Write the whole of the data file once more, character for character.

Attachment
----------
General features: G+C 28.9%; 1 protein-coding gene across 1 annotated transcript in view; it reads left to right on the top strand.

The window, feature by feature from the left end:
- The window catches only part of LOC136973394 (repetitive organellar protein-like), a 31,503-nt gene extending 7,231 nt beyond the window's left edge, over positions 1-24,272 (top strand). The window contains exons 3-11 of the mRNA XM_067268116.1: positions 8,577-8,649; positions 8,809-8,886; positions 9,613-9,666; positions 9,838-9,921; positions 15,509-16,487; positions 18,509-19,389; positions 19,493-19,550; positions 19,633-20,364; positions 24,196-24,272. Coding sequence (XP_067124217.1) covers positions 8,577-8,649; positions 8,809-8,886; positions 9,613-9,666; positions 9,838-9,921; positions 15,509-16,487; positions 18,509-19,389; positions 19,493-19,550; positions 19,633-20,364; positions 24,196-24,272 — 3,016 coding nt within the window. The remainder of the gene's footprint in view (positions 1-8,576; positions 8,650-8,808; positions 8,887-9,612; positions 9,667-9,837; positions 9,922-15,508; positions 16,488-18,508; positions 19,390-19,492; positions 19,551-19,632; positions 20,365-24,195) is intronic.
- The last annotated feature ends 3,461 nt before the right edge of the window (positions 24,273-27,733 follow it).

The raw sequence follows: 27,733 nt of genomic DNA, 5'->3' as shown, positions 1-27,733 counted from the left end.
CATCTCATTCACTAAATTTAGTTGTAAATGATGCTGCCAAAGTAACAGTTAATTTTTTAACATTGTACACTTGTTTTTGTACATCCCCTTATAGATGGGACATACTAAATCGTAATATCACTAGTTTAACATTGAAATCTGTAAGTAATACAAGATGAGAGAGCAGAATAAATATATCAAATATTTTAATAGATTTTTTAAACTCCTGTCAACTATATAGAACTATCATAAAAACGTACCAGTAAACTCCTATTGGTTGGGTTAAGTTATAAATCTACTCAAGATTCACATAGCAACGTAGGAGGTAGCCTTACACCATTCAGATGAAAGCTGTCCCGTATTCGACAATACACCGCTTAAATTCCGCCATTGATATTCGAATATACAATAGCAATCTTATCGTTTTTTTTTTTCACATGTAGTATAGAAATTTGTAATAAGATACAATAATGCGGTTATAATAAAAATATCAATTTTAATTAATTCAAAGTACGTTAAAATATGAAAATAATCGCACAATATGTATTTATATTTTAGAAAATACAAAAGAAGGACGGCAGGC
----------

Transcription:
General features: G+C 28.9%; 1 protein-coding gene across 1 annotated transcript in view; it reads left to right on the top strand.

The window, feature by feature from the left end:
- The window catches only part of LOC136973394 (repetitive organellar protein-like), a 31,503-nt gene extending 7,231 nt beyond the window's left edge, over positions 1-24,272 (top strand). The window contains exons 3-11 of the mRNA XM_067268116.1: positions 8,577-8,649; positions 8,809-8,886; positions 9,613-9,666; positions 9,838-9,921; positions 15,509-16,487; positions 18,509-19,389; positions 19,493-19,550; positions 19,633-20,364; positions 24,196-24,272. Coding sequence (XP_067124217.1) covers positions 8,577-8,649; positions 8,809-8,886; positions 9,613-9,666; positions 9,838-9,921; positions 15,509-16,487; positions 18,509-19,389; positions 19,493-19,550; positions 19,633-20,364; positions 24,196-24,272 — 3,016 coding nt within the window. The remainder of the gene's footprint in view (positions 1-8,576; positions 8,650-8,808; positions 8,887-9,612; positions 9,667-9,837; positions 9,922-15,508; positions 16,488-18,508; positions 19,390-19,492; positions 19,551-19,632; positions 20,365-24,195) is intronic.
- The last annotated feature ends 3,461 nt before the right edge of the window (positions 24,273-27,733 follow it).

The raw sequence follows: 27,733 nt of genomic DNA, 5'->3' as shown, positions 1-27,733 counted from the left end.
CATCTCATTCACTAAATTTAGTTGTAAATGATGCTGCCAAAGTAACAGTTAATTTTTTAACATTGTACACTTGTTTTTGTACATCCCCTTATAGATGGGACATACTAAATCGTAATATCACTAGTTTAACATTGAAATCTGTAAGTAATACAAGATGAGAGAGCAGAATAAATATATCAAATATTTTAATAGATTTTTTAAACTCCTGTCAACTATATAGAACTATCATAAAAACGTACCAGTAAACTCCTATTGGTTGGGTTAAGTTATAAATCTACTCAAGATTCACATAGCAACGTAGGAGGTAGCCTTACACCATTCAGATGAAAGCTGTCCCGTATTCGACAATACACCGCTTAAATTCCGCCATTGATATTCGAATATACAATAGCAATCTTATCGTTTTTTTTTTTCACATGTAGTATAGAAATTTGTAATAAGATACAATAATGCGGTTATAATAAAAATATCAATTTTAATTAATTCAAAGTACGTTAAAATATGAAAATAATCGCACAATATGTATTTATATTTTAGAAAATACAAAAGAAGGACGGCAGGC